Celtic Warfare, Part III—War Chariots and Cavalry
Celtic Warfare, Part III—Chariots and Cavalry
In this post, Christian author Mark Fisher continues his look at Celtic warfare, with Part III—war chariots and cavalry. (Click here for Part I, Part II, or Part IV.)
What did the Romans most fear about fighting the Celts? What did the Celts have that unnerved even their best-trained troops?
The Celts used chariots and cavalry to make their forces quick to respond to changing conditions on the battlefield. Hundreds of years before the Romans and Celts collided, most armies of the time had abandoned chariots for use in battle. But not the Celts. With their iron working skills, they actually improved the war chariot.
They added stronger wheels and made them big enough so the bed could carry both a charioteer and a warrior. Sometimes, the axles were fixed with scythes or blades. In battle, a number of Celts’ chariots could race to the flanks of their enemy, drop off warriors where they were least expected, then retreat. Used in conjunction with cavalry, this would unnerve and cause panic in an enemy used to a slower moving, less mobile antagonist.
From The Celts, by Peter Berresford Ellis:
“A thousand Celtic chariots took part in the battle of Sentium (295 BC) and also at Telamon (225 BC).
“Diodorus Siculus comments:
“When going into battle, the Celts use two-horsed chariots which carry the charioteer and the warrior. When they meet with cavalry in war, they throw their javelins at the enemy, and, dismounting from their chariots, they join battle with their swords . . . they also bring freemen as servants choosing them from among the poor, and these they use as charioteers and shield bearers.”
Thus, the cavalry and chariots would break the Romans’ front lines and the chariots would drop warriors at unexpected positions, creating a highly mobile infantry.
Chariots were used in ancient Ireland. Indeed, the bog roads that spanned the great mire across the center of Ireland were built wide enough such that two chariots could pass abreast. (See my posts on The Mysterious Bog Roads of Ancient Ireland.)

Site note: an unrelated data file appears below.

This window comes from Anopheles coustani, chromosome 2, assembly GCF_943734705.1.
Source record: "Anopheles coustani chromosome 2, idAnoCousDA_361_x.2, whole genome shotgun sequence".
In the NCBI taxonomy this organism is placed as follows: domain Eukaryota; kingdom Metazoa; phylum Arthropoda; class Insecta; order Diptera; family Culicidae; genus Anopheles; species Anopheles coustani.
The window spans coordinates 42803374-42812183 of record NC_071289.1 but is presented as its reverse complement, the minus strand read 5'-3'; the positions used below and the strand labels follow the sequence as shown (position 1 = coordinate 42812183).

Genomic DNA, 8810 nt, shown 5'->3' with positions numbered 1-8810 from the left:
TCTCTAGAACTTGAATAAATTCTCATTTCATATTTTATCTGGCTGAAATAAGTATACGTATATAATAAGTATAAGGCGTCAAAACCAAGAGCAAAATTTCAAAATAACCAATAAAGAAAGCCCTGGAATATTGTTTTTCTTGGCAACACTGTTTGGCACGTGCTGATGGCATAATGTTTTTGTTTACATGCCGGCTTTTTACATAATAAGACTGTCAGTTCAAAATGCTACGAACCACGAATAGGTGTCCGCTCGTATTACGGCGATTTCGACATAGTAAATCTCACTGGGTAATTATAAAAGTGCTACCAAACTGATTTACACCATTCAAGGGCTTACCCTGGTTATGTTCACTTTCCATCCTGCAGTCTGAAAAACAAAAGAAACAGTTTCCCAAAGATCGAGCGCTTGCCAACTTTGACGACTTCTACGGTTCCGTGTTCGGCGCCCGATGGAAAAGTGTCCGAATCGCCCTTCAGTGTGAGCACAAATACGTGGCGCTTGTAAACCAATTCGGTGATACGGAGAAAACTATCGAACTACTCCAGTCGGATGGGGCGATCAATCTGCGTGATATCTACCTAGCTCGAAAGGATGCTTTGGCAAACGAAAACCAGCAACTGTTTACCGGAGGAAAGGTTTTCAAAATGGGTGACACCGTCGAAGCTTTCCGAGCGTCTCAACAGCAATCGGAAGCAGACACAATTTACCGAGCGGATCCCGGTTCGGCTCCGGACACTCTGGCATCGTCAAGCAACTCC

The Celtic Cavalry
Besides their chariots, the other secret weapon of the Celts was their cavalry. The Celtic cavalrymen were the best in the world. In fact, the best Roman cavalry was composed of Celtic riders. The Roman Strabo says: “Although they are all fine fighting men, yet they are better as cavalry than as infantry and the best of the Roman cavalry is recruited from among them.”
The Celtic cavalry could attack swiftly, causing panic among the enemy. They could also dismount and fight as infantry. Sometimes servants, also skilled riders, rode alongside the warrior. In battle, these assistants held back, watched, and waited for moments when they could come to the warrior’s aid. If his mount should fall, they could sweep in with a new horse. If he lost a weapon, they could provide a new one. They could even take his place if he, himself, fell.
The Celtic Saddle
Another innovation was the Celtic improvement of the saddle. They created four-pommel saddles—two behind, and one on each side by the thigh. And like everything else, some of their saddles were intricately decorated.
Next week, we’ll continue our look at Celtic warfare with Part IV—The Elite Units.
Sources for this post were The Celts, by Peter Berresford Ellis and Wikipedia.
Mark is the author of The Bonfires of Beltane, a novel of Christian historical fiction set in ancient, Celtic Ireland at the time of St. Patrick. To learn more about his book, follow the link above.
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